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What Are the Social Security Listings And Are You Approved Upon Meeting the Listings? Part 15

My name is Scott Rubin. I'm a Social Security Disability attorney with Rubin & Badame. Here at Rubin & Badame we've represented thousands of clients for SSD and SSI throughout the Philadelphia, Pennsylvania, Maryland, and Delaware areas.

What are the listings?

We often get questions about different disability factors. Among them are questions about the medical vocational guidelines, the grids or the listings. What is a listing? It used to be called the Blue Book. If an individual's impairments meet or functionally are the equivalent in severity to a certain listing, the person should be approved for social security.

For example, I have a client with a cardiac or heart condition that has suffered three heart attacks or myocardial infarctions. And he says to me, Scott, I had three heart attacks, shouldn't I be approved for social security disability? Not necessarily.

Physical impairments

So we have to look at the test and see if they meet the Blue Book criteria, i.e., the listing of impairments under cardiac, and we have to measure the left ventricular ejection fraction of the heart. Another listing could be seizures, liver, breathing, pulmonary, GI problems, or rheumatoid arthritis.

With most of these illnesses, except for fibromyalgia and some other illnesses, there are studies that need to be performed. And we need the results of the studies, to show that they meet or have the functional equivalent of the listings.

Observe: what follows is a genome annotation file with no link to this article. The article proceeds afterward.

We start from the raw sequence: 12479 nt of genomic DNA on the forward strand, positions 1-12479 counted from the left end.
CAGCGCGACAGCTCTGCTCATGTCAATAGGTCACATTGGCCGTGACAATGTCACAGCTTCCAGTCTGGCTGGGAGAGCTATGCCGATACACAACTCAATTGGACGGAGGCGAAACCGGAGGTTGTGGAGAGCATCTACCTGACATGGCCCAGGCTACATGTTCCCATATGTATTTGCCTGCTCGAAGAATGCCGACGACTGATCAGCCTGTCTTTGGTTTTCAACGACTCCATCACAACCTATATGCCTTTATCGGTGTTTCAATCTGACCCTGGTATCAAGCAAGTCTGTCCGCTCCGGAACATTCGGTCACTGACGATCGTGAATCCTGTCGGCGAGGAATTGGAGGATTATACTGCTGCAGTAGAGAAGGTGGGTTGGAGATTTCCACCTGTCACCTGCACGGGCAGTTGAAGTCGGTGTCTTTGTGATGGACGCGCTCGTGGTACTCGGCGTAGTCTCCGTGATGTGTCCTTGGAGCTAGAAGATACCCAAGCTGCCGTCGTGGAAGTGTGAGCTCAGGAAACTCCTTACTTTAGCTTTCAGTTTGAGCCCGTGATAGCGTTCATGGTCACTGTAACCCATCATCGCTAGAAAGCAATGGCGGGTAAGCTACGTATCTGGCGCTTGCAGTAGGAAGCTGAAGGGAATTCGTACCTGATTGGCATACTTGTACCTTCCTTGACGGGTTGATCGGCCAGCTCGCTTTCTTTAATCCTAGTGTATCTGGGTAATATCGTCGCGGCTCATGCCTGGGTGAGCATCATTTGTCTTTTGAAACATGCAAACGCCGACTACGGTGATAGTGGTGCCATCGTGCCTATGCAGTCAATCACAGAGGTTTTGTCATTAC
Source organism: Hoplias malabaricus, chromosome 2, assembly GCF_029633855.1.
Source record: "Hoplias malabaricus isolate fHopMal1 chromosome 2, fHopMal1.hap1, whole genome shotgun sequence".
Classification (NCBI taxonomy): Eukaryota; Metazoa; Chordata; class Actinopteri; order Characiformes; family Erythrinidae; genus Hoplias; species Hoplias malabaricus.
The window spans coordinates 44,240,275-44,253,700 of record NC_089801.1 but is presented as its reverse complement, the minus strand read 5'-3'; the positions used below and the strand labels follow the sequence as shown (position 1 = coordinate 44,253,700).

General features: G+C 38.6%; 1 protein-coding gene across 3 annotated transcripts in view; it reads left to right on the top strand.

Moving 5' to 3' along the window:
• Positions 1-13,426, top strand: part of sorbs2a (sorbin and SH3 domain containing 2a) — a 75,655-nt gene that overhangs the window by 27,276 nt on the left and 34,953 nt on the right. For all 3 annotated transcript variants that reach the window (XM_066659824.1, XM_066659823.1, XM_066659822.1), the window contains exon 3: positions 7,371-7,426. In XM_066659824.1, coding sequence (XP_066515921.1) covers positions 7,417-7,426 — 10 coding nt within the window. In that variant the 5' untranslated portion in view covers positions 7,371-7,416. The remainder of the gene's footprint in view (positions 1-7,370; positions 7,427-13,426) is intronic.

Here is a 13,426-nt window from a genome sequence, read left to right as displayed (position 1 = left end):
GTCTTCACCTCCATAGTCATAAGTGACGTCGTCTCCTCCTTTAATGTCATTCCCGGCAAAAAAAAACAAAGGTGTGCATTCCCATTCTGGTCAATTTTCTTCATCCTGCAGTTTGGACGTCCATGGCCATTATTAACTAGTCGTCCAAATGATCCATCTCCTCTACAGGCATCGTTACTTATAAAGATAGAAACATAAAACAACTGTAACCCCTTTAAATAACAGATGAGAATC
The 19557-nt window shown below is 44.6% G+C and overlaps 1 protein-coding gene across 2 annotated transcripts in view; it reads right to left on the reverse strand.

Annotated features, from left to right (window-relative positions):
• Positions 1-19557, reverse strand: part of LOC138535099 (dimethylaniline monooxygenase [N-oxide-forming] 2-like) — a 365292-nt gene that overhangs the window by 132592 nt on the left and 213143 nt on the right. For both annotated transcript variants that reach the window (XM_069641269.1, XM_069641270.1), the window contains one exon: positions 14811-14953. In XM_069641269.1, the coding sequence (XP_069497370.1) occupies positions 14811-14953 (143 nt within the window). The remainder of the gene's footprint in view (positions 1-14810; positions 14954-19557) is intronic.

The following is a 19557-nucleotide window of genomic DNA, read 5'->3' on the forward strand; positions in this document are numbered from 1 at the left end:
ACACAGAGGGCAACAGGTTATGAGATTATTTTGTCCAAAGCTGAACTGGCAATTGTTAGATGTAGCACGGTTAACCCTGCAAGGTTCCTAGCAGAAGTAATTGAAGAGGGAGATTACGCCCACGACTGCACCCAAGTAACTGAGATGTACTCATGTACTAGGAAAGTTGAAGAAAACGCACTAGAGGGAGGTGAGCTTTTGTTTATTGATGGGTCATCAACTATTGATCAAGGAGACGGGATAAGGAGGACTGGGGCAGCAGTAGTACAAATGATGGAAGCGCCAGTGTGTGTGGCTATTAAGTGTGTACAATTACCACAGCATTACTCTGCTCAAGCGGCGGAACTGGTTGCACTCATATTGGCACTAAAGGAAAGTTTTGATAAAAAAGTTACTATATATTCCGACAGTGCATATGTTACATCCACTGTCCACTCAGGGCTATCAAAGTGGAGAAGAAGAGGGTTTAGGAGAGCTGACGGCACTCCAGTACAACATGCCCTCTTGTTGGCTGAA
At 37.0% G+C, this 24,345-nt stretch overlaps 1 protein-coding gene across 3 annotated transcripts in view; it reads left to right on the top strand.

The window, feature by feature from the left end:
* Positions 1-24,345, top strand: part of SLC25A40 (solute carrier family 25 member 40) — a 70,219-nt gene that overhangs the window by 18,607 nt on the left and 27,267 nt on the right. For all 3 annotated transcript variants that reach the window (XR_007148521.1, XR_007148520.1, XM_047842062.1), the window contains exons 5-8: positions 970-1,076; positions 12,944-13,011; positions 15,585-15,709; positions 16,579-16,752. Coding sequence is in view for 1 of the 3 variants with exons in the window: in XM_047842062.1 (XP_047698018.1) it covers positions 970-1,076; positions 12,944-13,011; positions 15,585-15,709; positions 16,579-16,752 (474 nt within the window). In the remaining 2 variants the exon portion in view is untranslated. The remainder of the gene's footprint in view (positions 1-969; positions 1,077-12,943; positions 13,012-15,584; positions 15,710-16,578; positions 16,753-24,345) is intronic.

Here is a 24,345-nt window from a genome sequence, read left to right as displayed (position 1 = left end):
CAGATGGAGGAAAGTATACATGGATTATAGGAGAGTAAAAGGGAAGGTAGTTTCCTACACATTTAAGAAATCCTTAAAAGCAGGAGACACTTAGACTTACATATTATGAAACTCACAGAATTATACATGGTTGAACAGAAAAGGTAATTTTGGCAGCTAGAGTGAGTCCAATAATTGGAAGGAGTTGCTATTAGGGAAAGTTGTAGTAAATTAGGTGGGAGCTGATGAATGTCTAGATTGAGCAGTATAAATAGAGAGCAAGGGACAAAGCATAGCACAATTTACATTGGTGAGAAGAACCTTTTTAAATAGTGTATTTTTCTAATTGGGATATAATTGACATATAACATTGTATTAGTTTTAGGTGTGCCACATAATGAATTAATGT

Mental health cases

The same applies to mental health cases, whether it is major depressive disorder, organic brain syndrome, autism, bipolar disorder, post-traumatic stress disorder, anxiety disorders, OCD, schizoaffective disorders, schizophrenia, or personality disorders. Just because a person is diagnosed with that doesn't mean they meet the listings. For example, an individual with bipolar has to have been diagnosed as bipolar by a psychiatrist.

Meeting the listings' criteria

Then we go to the next part. Are there marked problems with concentration, persistence or pace? Maybe there are marked problems with information, understanding, remembering, or applying information. Are there marked or extreme problems interacting with people or adapting to usual work changes or work situations? Even with the mental health cases, we need to show that the listings are met.

There are listings for physical impairments and there are listings for mental health impairments. If an individual does not meet the listings, it doesn't mean they won't be approved. We can still have an individual approved if the evidence establishes that the claimant does not have the residual functional capacity to partake in any substantial gainful employment that exists in significant numbers in the national economy. But if a person's impairment is meet, or equals the functional equivalent of the physical listings or the mental health listings, they should be approved.